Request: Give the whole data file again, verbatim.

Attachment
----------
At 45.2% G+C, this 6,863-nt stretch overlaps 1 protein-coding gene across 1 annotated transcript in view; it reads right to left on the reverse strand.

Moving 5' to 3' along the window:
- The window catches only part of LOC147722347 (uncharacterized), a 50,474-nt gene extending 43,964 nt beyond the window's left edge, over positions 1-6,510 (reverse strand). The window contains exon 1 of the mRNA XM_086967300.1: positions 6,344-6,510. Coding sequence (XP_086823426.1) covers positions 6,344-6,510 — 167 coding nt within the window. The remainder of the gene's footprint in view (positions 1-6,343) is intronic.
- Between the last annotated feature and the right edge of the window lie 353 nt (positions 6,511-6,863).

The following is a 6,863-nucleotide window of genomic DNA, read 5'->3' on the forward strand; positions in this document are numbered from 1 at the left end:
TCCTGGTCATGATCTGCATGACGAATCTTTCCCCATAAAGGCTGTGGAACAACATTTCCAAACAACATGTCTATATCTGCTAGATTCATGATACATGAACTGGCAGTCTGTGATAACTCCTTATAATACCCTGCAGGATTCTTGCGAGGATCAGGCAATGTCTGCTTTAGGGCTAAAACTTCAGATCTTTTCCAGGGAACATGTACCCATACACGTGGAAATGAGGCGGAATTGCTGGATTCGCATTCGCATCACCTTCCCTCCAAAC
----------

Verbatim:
At 45.2% G+C, this 6,863-nt stretch overlaps 1 protein-coding gene across 1 annotated transcript in view; it reads right to left on the reverse strand.

Moving 5' to 3' along the window:
- The window catches only part of LOC147722347 (uncharacterized), a 50,474-nt gene extending 43,964 nt beyond the window's left edge, over positions 1-6,510 (reverse strand). The window contains exon 1 of the mRNA XM_086967300.1: positions 6,344-6,510. Coding sequence (XP_086823426.1) covers positions 6,344-6,510 — 167 coding nt within the window. The remainder of the gene's footprint in view (positions 1-6,343) is intronic.
- Between the last annotated feature and the right edge of the window lie 353 nt (positions 6,511-6,863).

The following is a 6,863-nucleotide window of genomic DNA, read 5'->3' on the forward strand; positions in this document are numbered from 1 at the left end:
TCCTGGTCATGATCTGCATGACGAATCTTTCCCCATAAAGGCTGTGGAACAACATTTCCAAACAACATGTCTATATCTGCTAGATTCATGATACATGAACTGGCAGTCTGTGATAACTCCTTATAATACCCTGCAGGATTCTTGCGAGGATCAGGCAATGTCTGCTTTAGGGCTAAAACTTCAGATCTTTTCCAGGGAACATGTACCCATACACGTGGAAATGAGGCGGAATTGCTGGATTCGCATTCGCATCACCTTCCCTCCAAAC